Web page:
View Full Version : Thinking about getting a coral - ideas/thoughts/help

03-03-2011, 03:09 PM
I have a FOWLR tank, established about 8 years. I have never branched out into coral as I don't have the funds to equip my tank properly for corals to thrive and I didn't think my current set-up would work.

However, I have been told recently that some low-light corals would do well in my tank. I would like some expert opinions on what, if any, would not just work but actually thrive.

I have a 65 gal w/about 100+ lbs of LR. Crushed coral/shell substrate over a UGF that is no longer used. LR & substrate well seeded with many pods and good coraline algea growth. I have 2 VHO light strips with 2 actinic blue bulbs and 2 coral light blubs. For filtration I rely on my LR and two HOT Magnum Cannister filters. Also have a low flow powerhead to help move water thru the LR about mid tank.

My fish are all reef safe and I have a decorator crab, cleaner shrimp and a few peppermint shrimp. Also have the standard snails (about 10) and blue-legged hermits (about 20).

Thoughts and comments would be appreciated on if you think corals would work or why they wouldn't work.

hugs -


03-03-2011, 03:17 PM
I'm not exactly an expert, but you could try some mushrooms or leathers. Certain leathers (like finger leathers) and mushrooms are among the easier to keep corals and they do not like prestein water conditions nor do they require high lighting levels.

If you have pretty good water flow in your tank and you do not have a lot of nasty algae, I would say it would be worth a try to put some mushrooms in the tank and see how they do.

After a month or so if they are doing well, you could try a leather

03-03-2011, 03:18 PM
What kind of wattage are we talking about from the lighting. That'll be the determining factor regarding what, if any, corals you can have.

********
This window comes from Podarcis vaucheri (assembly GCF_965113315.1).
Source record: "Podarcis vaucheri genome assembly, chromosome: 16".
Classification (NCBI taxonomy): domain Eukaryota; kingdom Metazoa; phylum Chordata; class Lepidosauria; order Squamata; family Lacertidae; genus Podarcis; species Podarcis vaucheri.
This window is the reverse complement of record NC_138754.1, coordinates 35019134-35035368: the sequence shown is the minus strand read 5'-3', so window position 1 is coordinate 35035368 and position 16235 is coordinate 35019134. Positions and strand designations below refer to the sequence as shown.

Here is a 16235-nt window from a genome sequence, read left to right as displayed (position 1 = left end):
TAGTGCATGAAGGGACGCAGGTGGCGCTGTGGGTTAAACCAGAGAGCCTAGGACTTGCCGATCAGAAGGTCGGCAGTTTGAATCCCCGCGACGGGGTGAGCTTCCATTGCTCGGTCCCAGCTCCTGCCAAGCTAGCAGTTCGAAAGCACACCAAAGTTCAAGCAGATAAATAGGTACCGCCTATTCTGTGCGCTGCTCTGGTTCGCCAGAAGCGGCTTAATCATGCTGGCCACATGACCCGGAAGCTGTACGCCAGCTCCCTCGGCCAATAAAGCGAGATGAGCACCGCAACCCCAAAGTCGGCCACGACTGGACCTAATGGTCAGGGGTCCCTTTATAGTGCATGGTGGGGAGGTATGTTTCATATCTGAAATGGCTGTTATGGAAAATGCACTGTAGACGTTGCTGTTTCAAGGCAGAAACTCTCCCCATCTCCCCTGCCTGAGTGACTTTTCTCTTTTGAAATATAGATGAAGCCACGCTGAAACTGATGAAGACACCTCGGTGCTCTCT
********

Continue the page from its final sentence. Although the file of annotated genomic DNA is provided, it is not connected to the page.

Another factor I would look into would be increasing the water movement in your tank. Most corals do better when exposed to a lot of water movement. Your setup with two semi-canisters and 1 powerhead will probably not provide sufficient flow.

Also, what are your nitrates and phosphates like? Do you have a skimmer?

That said, some low light soft corals could be an option like mushrooms and certain zooanthids.

But until we have a few more details about you tank ... it's still a gamble. I'd also suggest you keep an eye on the decorated crab. I've seen one returned to the store I work at because he pulled up a bunch of mushrooms and tried to stick them to his shell!

03-03-2011, 07:21 PM
I have two double linear strips which each have one 21 watt 10,000K Daylight bulb and one 21 watt True Actinic 03 Blue bulb. So a total of 84 watts.

My tank is 36 x 18 x 21 in size. My tank is well established (over 8 years old). I don't often make changes to my tank and I've not done weekly testing since the tank was about 2 years old. I now usually only test regularly if I add any livestock or if I notice any changes in fish/invert behavior or algea growth. All levels have been normal with no spikes for years.

With my cannister filters & powerhead I'm moving around 850 gallons per hour. Is this sufficient?

I do not have a skimmer.

Thanks for your help.

hugs -


03-03-2011, 08:11 PM
The flow is not bad, provided it is spread out over the tank. it's hard to tell for sure without seeing how your equipment is placed in your tank.

I still think you could try some mushrooms and see what happens. Just place them higher in the tank so they are closer to you lights (about 1/2 way up towards the top) and in a area were they are going get good water flow. Mushrooms are one of the more hardier corals and tolerate a very wide range of envirnements.

If you ever wanted to get seriously into corals (or convert your tank into a reef), you would need a skimmer, a few more power-heads, and better lighting. And possibly a reactor to help reduce phosphates and nitrates

Have you been testing for Cal and dKH ?

What are your nitrate and phosphate levels at ?

03-04-2011, 02:57 AM
At the moment, you're circulating the water in your tank about 13x per hour, for most reef tanks, the minimum is around 30x. An extra powerhead or two probably wouldn't hurt. Even less demanding corals like mushrooms do much better with high flow rates.

A possible direction you could go would be to get corals that don't need light. Things like sun polyps, cactus corals and many gorgonians don't require light. Ornemental sponges are another interesting option. The down side is that you have to feed them frequently, usually with targetted feedings. If you do this, a skimmer is definatly a good idea to keep your nitrates down.